Frequent incidence of excema or other symptomatic
                              skin disorders and non-specific skin irritations
                              Frequent somatic symptoms or illness accompanied by
                              lack of complaint (uninitiated disclosure) or awareness
                              Frequent weeping without the ability to relate to a
                              reason, or with denial of emotion
                              Highly phobic with multiple triggers
                              Human bite sized bites, especially those that are adult
                              Hyperviligilance; insomnia (only able to sleep in
                              morning or during daylight)
                              Inability to differentiate fantasy from reality
                              Injuries in various stages of healing which appear in a
                              regular pattern or are grouped together
                              Lack of congruent short-term memory; confused
                              personal history
                              Lack of supervision especially in dangerous situations
                              or while participating in activities which extend over
                              long periods of time.
                              Loss of appetite, refusal to eat
                              Minimal or no ability to defend self; marked
                              inconsistency in aggressive or self-protective abilities
                              Olfactory hallucinations, especially when followed by
                              dissociative episodes
                              Precocious knowledge of metaphysics, philosophy,
                              mythology or ethics, especially with no conscious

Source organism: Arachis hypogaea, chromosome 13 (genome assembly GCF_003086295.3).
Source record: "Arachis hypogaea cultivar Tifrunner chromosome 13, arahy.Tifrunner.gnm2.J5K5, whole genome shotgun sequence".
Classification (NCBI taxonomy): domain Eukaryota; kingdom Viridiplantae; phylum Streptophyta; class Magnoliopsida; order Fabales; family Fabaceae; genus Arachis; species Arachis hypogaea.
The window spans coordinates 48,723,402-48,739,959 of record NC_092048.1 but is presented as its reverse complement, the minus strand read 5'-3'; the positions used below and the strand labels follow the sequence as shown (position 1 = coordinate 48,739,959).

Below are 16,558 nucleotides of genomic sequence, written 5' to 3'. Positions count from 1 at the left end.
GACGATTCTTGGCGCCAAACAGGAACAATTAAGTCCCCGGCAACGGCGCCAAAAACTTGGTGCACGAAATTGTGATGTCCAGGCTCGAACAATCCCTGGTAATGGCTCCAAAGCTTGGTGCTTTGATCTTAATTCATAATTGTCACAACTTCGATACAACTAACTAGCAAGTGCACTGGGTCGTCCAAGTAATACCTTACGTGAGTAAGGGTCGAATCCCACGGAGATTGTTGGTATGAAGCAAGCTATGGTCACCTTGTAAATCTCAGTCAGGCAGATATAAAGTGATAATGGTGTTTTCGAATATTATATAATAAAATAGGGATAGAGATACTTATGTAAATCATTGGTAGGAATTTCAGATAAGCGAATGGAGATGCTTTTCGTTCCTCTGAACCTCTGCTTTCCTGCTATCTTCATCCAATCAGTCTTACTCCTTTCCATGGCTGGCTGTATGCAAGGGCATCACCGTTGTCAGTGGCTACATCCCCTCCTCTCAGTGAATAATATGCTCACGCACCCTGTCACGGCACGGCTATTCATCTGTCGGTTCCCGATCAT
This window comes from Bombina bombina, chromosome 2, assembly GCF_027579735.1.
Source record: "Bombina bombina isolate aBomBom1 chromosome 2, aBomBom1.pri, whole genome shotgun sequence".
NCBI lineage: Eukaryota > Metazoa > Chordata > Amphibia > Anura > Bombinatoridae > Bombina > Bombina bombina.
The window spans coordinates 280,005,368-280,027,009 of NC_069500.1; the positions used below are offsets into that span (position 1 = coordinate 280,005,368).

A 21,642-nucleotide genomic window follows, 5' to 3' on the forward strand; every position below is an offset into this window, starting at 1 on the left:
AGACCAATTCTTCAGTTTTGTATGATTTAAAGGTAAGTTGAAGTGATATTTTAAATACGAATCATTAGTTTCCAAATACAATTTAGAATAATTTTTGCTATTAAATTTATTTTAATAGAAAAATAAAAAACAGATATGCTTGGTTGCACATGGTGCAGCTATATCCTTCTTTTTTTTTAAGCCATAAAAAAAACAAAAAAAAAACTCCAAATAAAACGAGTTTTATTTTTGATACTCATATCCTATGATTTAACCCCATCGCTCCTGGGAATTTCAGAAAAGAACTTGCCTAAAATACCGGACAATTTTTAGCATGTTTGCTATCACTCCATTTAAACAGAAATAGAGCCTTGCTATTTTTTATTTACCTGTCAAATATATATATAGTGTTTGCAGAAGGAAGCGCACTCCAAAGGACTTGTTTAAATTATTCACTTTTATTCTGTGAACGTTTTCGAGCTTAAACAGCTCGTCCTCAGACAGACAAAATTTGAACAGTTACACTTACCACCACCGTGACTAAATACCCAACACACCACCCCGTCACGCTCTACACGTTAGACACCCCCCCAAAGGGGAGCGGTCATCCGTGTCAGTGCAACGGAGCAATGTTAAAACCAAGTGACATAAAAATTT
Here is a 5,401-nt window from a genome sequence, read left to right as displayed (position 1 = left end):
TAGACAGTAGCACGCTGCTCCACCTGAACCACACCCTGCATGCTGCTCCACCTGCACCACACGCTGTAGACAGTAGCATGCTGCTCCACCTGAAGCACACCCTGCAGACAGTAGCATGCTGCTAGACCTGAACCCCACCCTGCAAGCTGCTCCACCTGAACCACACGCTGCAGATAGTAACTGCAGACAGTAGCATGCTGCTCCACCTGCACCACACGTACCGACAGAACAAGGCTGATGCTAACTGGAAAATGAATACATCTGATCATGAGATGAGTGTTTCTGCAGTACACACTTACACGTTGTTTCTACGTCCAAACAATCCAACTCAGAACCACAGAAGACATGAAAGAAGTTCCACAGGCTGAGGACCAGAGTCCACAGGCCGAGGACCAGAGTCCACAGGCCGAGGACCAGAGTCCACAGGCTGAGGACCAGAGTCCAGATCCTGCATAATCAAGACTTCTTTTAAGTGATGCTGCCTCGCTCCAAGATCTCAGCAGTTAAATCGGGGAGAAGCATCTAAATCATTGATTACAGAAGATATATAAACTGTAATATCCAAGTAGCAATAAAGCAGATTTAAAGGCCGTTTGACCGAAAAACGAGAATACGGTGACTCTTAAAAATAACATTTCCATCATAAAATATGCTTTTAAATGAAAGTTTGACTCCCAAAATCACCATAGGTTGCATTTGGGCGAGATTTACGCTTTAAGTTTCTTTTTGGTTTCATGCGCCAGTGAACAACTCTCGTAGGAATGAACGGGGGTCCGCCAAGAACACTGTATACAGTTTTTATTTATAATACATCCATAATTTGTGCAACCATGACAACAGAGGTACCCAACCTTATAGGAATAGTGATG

memory of having studied these subjects); assumption
                              that information or knowledge can “come to you”
                              without learning
                              Rapid mood swings or “simultaneous” contradictory
                              emotions, e.g. laughing and crying, angry yet
                              Ritualized behavior (things must be done in a certain
                              order or in a proscribed way in order to be “safe”)
                              Self-mutilation, usually hidden
                              Sexually responsive to perceived “perpetrator” figures;
                              contradictory sexual naivete, modesty, repressed
                              sexuality with others
                              Small circular burns appearing on face, arms, hands,
                              buttocks or soles of feet which may have been inflicted
                              by a cigar or cigarette
                              Statements that imply an assumption of parallel,
                              contradictory realities, for example that there is an
                              “inside” world and an “outside” world with opposing
                              rules, or that everyone performs acts that must be kept
                              Suicidal ideation and attempts from an early age
                              Tattoos or unusual scars (scalp, behind ear, palm of
                              hand, inside thigh, over heart, next to nipples); “box
                              Uncharacteristic episodes of severe, unfocused
                              anxiety, e.g. crouching on floor, rocking, nail biting,
                              compulsive scratching or biting of the self
                              Unexplained fractures to nose, face, ribs, legs or other
                              parts of the body
                              Unwanted pregnancy occurs, and child is afraid to
                              mention partners name
                              Visual hallucinations (blood, knives, animals, eyes)
                              Young Child shows knowledge or interest in adult
                              sexual behaviour, not appropriate for his age group

August 3, 2011 Posted by | Abuse, depression, Medical, Pain | Leave a comment